Originally published by 2 Minute Medicine® (view original article). Reused on AccessMedicine with permission.

1. Absolute risk reduction of stroke in asymptomatic carotid stenosis was significantly lower than it was two decades ago.

2. Advances in stroke prevention suggest that medical therapy may be an acceptable treatment strategy for this population.

Evidence Rating Level: 2 (Good)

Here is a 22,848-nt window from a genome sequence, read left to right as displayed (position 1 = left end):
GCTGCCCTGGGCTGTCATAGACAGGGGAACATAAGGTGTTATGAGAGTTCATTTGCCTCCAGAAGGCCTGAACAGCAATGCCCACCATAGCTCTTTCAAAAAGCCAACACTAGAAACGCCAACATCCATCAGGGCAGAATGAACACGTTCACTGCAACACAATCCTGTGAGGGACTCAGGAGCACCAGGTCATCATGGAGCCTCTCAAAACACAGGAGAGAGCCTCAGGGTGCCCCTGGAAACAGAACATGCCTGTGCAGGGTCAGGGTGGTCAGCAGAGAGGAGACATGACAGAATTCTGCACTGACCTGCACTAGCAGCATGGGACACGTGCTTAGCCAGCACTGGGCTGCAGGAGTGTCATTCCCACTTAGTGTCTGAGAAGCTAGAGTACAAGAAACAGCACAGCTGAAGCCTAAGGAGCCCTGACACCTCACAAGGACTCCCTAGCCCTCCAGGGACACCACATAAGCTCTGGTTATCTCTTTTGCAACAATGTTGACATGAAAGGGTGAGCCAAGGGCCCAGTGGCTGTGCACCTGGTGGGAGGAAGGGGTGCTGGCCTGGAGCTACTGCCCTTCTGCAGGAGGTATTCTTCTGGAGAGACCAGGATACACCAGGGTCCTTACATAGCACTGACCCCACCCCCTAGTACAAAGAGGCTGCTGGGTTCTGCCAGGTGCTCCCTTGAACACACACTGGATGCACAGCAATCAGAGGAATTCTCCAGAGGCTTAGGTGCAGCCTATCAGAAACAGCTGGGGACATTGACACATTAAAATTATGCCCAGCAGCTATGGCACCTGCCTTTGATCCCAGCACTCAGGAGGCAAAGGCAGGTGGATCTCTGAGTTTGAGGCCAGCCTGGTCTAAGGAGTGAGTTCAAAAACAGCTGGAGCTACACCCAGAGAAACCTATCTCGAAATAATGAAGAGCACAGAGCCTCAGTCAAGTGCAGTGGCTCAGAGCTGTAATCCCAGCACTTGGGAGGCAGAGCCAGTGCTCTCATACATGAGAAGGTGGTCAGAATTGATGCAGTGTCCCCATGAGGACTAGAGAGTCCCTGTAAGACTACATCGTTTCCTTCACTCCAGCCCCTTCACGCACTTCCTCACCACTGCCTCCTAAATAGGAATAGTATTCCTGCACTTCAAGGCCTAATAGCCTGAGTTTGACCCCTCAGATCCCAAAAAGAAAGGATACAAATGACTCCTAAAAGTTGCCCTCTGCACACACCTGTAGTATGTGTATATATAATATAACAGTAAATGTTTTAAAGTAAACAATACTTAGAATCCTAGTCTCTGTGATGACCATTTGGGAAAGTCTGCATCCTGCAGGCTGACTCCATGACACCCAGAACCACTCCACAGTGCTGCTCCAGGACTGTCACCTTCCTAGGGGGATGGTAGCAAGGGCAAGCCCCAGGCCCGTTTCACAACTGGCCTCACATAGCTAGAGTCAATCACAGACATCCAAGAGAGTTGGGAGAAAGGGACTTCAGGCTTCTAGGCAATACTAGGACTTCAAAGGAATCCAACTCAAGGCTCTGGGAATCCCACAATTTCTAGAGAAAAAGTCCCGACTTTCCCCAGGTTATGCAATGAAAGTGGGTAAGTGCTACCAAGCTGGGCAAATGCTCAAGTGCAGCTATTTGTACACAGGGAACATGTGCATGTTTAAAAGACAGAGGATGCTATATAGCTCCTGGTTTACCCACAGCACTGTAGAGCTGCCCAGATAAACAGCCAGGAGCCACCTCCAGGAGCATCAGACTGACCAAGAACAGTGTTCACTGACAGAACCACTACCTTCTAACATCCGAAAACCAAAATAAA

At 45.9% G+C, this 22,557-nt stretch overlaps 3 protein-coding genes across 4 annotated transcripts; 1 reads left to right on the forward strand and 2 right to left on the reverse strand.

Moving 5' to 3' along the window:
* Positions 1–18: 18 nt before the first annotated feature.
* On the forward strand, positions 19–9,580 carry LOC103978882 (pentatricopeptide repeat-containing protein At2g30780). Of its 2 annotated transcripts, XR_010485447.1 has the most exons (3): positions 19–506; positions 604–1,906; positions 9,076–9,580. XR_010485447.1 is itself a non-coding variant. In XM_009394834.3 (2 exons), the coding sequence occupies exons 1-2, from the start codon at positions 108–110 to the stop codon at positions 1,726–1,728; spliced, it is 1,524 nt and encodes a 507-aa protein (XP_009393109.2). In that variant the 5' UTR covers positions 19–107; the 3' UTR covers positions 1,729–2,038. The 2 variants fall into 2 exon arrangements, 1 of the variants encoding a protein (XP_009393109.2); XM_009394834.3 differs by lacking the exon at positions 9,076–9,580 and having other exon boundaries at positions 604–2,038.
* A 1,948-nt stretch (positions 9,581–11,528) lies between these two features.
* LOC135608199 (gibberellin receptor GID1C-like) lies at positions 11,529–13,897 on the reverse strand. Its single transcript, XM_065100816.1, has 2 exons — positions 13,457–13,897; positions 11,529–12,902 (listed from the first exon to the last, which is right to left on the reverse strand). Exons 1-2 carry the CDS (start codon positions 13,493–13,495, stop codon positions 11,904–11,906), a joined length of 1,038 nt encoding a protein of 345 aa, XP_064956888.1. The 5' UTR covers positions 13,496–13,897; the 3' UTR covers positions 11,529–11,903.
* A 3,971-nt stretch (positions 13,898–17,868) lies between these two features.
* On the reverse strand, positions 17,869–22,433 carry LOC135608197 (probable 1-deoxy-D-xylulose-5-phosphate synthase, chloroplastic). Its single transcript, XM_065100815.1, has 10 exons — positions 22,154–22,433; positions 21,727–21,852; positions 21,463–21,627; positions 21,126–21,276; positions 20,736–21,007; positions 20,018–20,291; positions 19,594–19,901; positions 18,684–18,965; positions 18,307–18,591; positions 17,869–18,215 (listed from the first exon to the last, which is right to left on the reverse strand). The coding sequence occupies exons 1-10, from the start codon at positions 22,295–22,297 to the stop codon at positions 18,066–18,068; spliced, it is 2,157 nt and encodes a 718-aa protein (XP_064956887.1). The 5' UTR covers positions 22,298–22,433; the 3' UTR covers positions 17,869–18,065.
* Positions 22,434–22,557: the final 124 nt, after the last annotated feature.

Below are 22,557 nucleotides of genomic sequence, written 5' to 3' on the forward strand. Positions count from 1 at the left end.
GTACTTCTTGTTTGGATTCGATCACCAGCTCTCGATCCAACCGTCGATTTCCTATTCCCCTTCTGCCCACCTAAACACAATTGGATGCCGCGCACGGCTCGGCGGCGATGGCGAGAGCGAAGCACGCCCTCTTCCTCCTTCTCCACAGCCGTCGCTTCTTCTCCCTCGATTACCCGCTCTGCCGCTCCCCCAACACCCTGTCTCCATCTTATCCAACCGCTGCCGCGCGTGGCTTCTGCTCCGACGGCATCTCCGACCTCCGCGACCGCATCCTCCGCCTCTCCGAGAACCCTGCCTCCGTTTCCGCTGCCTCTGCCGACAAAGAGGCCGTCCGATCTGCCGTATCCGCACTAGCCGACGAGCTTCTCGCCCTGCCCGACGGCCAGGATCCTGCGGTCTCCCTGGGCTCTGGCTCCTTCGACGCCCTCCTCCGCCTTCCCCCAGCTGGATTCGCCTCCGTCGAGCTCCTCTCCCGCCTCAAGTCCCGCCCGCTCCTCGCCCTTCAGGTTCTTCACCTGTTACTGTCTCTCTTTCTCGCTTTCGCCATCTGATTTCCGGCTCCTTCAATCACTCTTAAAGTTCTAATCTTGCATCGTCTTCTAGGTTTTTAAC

Carotid endarterectomy (CEA) has been shown effective in both asymptomatic and symptomatic patients with carotid stenosis. However, the clinical trials upon which we have relied for this information may not reflect the advances made in primary stroke prevention. For this reason, revascularization may not be the preferred method of intervention among patients with carotid stenosis. This comparative effectiveness study used databases of the U.S. Veterans Affairs to investigate the differences between initial medical therapy and CEA in preventing strokes among patients with asymptomatic carotid stenosis. Patients without a carotid imaging report, those with a history of stroke within six months of index imaging, and those with carotid stenosis of less than 50% or hemodynamically insignificant stenosis were excluded from subsequent analyses. Of the 5,221 patients included, 51.9% received CEA (M [SD] age = 73.6 [6.0] years, 1.2% female) and 48.1% received initial medical therapy (M [SD] age = 73.6 [ 6.0] years, 1.2% female) within one year of the index carotid imaging. Perioperative complications in the form of stroke or death within 30 days among the CEA group was 2.5% (95% CI 2.0 to 3.1). Although the five-year risk of strokes, both fatal and nonfatal, was lower among individuals randomized to CEA compared to initial medical therapy (difference 2.2%, risk difference -2.3%, 95% CI -4.0 to -0.3), differences in risk were not significant when incorporating competing risk of death (risk difference -0.8%, 95% CI -2.1 to 0.5). Among those who met full RCT inclusion criteria, the five-year risk of strokes was 5.5% among the CEA group (95% CI 4.5 to 6.5) and 7.6% among the initial medical therapy group (95% CI 5.7 to 9.5) with a risk difference of -2.1 (95% CI -4.4 to -0.2). Competing risk analysis resulted in a non-significant finding (risk difference -0.9%, 95% CI -2.9 to 0.7). This study highlights that the absolute reduction in stroke risk associated with early CEA was significantly lower than the risk difference from two decades ago, with a lack of significance when competing risks were accounted for. Therefore, improvements in stroke prevention may suggest that medical therapy is an acceptable treatment in patients with asymptomatic carotid stenosis.

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